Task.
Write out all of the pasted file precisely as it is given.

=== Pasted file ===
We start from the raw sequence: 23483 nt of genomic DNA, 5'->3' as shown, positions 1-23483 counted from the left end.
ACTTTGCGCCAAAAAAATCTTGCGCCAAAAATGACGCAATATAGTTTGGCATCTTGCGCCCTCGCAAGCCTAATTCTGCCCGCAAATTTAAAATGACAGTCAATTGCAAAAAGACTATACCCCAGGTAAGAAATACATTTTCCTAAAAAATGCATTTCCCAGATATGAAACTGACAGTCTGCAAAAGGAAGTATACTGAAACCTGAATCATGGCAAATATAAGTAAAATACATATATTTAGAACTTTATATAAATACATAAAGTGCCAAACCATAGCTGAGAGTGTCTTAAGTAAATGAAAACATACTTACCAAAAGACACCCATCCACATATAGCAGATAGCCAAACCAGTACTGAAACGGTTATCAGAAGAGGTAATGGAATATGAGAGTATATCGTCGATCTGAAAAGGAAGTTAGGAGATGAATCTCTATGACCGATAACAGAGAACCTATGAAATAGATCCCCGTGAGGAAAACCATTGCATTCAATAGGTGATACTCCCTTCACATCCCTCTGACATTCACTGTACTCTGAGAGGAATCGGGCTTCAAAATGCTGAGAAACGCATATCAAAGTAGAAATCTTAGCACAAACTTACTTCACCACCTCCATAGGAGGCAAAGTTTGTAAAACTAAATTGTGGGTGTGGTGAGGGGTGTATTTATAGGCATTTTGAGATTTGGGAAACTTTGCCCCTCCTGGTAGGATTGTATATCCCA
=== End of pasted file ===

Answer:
We start from the raw sequence: 23483 nt of genomic DNA, 5'->3' as shown, positions 1-23483 counted from the left end.
ACTTTGCGCCAAAAAAATCTTGCGCCAAAAATGACGCAATATAGTTTGGCATCTTGCGCCCTCGCAAGCCTAATTCTGCCCGCAAATTTAAAATGACAGTCAATTGCAAAAAGACTATACCCCAGGTAAGAAATACATTTTCCTAAAAAATGCATTTCCCAGATATGAAACTGACAGTCTGCAAAAGGAAGTATACTGAAACCTGAATCATGGCAAATATAAGTAAAATACATATATTTAGAACTTTATATAAATACATAAAGTGCCAAACCATAGCTGAGAGTGTCTTAAGTAAATGAAAACATACTTACCAAAAGACACCCATCCACATATAGCAGATAGCCAAACCAGTACTGAAACGGTTATCAGAAGAGGTAATGGAATATGAGAGTATATCGTCGATCTGAAAAGGAAGTTAGGAGATGAATCTCTATGACCGATAACAGAGAACCTATGAAATAGATCCCCGTGAGGAAAACCATTGCATTCAATAGGTGATACTCCCTTCACATCCCTCTGACATTCACTGTACTCTGAGAGGAATCGGGCTTCAAAATGCTGAGAAACGCATATCAAAGTAGAAATCTTAGCACAAACTTACTTCACCACCTCCATAGGAGGCAAAGTTTGTAAAACTAAATTGTGGGTGTGGTGAGGGGTGTATTTATAGGCATTTTGAGATTTGGGAAACTTTGCCCCTCCTGGTAGGATTGTATATCCCA